The village erected the stone
Five persons from the former municipality of Bru lost their lievs during the Second World War. None of these were buried at their own homeplace. The work of raising a memorial stone to commemorate these five men was started just after the war ended, and the village people contributed generously to the project.
''Unveiling of memorial'', was an item on the programme for 17 May 1949. After the service, people gathered at the memorial. The curate Turvin gave the unveiling speech, and handed the stone over to the mayor Grønnevik. The mayor also gave a speech, and laid a wreath on behalf of the municipality. Relatives and others also laid wreaths. The Stavang choir sang two songs.
''The unveiling was a moving ceremony and many people attended,'' wrote the local paper Firdaposten in its 17 May report from Stavang.
Biographies in the book Våre falne
STAVANG, JOHANNES, engine assistant, Bru. Born 22 January 1908 at Kinn, son of Øystein Stavang, born 1875 same place, and Inger, née Apneseth, born 1876 at Vevring. Worked on MT Havbør, and died on 14 November 1940 when the ship was torpedoed between Cape Town and Freetown while trying to rescue the crew of another ship.
STANDAHL, HARALD, cook, Trondheim. Born 8 July 1897 at Kinn, son of Herman Standahl and Inger Ingebrigtsdatter Standal. Married 1928 in Bergen to Lorence Hansine Svardal, born 1904 same place. Four children. Was head cook on SS Prinsesse Ragnhild, and died on 23 October 1940 when the ship sank after an explosion at Hovden, just north of Bodø.
HELMERS, THORLEIF GARTNER, mate, Bergen. Born 1 May 1898 at Florø, son of Jens Bloch Helmers, born at Florø, and Constance née Gartner, born 1867 in Trondheim. Married 1939 to Ranveig Juell, born 1909 in Bergen. Middle school, School of Fine Arts in New York and San Francisco. Was a painter and had held an exhibition in Bergen. Sailed on allied ships and lost his life when ''Ramapo'' was shipwrecked on 14 February 1942.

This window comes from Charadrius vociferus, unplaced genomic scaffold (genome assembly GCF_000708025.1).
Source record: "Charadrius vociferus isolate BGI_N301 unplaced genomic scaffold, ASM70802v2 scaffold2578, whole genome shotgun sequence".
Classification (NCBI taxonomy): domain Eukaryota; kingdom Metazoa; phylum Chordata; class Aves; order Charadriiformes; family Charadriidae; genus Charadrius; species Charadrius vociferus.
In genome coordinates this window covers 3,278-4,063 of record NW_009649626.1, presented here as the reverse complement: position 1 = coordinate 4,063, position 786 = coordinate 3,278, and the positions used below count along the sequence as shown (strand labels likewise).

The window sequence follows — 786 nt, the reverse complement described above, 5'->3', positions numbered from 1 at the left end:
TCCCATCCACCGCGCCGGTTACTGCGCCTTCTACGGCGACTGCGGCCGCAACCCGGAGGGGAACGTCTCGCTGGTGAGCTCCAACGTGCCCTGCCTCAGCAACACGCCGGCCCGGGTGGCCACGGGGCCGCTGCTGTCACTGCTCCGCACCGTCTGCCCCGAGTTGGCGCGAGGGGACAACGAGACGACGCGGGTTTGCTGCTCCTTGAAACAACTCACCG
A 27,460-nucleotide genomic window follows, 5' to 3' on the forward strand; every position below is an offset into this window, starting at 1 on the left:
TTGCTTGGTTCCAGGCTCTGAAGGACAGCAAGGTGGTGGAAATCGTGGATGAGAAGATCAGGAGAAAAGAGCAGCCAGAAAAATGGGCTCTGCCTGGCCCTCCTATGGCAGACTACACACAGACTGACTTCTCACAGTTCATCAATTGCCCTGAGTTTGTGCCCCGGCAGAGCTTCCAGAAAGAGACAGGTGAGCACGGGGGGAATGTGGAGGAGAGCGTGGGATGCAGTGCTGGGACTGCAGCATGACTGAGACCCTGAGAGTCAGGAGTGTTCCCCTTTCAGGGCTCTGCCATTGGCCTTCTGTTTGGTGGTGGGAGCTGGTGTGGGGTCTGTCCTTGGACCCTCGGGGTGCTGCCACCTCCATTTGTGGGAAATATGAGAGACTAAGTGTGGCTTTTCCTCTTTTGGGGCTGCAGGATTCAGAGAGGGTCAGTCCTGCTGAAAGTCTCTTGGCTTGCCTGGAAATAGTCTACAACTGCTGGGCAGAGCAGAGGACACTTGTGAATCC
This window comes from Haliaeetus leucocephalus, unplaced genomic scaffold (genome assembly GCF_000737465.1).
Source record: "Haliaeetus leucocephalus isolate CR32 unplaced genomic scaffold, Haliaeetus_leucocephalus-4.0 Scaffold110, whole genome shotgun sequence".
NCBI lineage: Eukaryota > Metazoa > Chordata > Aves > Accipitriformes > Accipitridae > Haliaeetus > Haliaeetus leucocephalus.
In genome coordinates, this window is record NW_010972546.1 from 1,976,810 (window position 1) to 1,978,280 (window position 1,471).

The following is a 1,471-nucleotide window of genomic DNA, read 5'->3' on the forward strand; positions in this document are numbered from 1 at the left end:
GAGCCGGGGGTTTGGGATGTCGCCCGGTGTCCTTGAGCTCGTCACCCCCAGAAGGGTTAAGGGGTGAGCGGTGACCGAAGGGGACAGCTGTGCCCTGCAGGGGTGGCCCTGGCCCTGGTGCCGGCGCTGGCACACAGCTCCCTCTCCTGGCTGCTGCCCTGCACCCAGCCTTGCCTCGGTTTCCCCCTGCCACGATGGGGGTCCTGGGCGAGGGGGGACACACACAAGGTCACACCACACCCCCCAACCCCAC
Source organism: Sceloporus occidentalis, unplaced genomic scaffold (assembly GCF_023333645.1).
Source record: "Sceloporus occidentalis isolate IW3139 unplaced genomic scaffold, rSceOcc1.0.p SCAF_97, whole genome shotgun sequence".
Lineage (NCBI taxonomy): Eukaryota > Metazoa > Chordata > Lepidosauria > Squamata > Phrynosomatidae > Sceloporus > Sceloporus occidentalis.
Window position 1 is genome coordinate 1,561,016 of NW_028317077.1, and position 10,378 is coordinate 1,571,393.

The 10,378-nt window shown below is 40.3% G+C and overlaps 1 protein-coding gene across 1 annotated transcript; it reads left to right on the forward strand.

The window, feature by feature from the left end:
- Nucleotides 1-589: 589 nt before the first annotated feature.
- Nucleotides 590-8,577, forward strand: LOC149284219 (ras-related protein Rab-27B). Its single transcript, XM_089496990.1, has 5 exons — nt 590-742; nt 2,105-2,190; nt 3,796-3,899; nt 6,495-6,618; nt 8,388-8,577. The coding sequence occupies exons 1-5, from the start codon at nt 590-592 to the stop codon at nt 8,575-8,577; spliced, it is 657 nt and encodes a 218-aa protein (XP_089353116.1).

HANSEN, HILMAR ANDREAS, fisherman, Bru. Born 24 October 1909 at Kinn, son of Hans Hallstensen, born at Solund, and Maren née Uføre, born 1881 at Kinn. Carpenter school. Had contact with English ships operating along the coast, and was captured by the Germans. Died at Vaihingen near Stuttgart on 21 November 1944.
WICK, SIGURD HILMAR, carpenter, Bergen. Born 7 September at Kinn, son of Henrik Wick, born 1883 same place, and Magda née Bjerke, born 1890 at Toten. Was active in the resistance movement, had a radio transmitter and smuggled arms. Was arrested on 25 February 1941 (the Alvær case), came to Bergen. Later to Grini, Åkebergveien, and in April 1942 sent to Sachsenhausen and NN camps. Died 16 December 1944 at Dachau.
Torpedoed during rescue work
In the autumn of 1940, Johannes Stavang was a crewmember on MT ''Havbør''. The ship was torpedoed in the South Atlantic off Africa while trying to rescue survivors from another ship.
On 14 November 1940 SS ''Kohinur'' was torpedoed by a German submarine. 34 men managed to get away in one of the lifeboats, and 20-30 men got onboard three rafts. The rafts were observed the same day from ''Havbør'' where a lifeboat was launched immediately to try to save the survivors. When the rescue boat returned and people were being hoisted onboard, the ship was hit by a torpedo in the aft tank close to the lifeboat. The captain, 28 men of the crew and those they had rescued all died in the ensuing fire. Three Norwegians and two Danes managed to get away from the inferno, and four of them were found alive after drifting nine days at sea.
The Alvær group
Sigurd Hilmar Wick was a member of the Alvær group. This was a major resistance group in Bergen named after Roald Alvær, journalist, 22 years old, and accused no. 1 in a comprehensive trial for the German War Tribunal in Berlin.
The group was disclosed and many were arrested. In April 1942, the prisoners were sent to Germany as NN prisoners. On 7 September 1942, 14 men were shot in Berlin and 20 others received long prison sentences.
NN prisoners (Nacht und Nebel - night and fog) were a category of prisoners who were sentenced by military tribunal in Germany. The prisoners were to be kept completely isolated, and nothing was to be made public of their sentences. The prisoners were meant to disappear into nacht und nebeland serve as a warning.
Approximately 1000 Norwegians became NN prisoners. Some 500 were sent to the prison camp Natzweiler where half of them died. Of the others about 400 prisoners belonged to the Bergen organization Stein.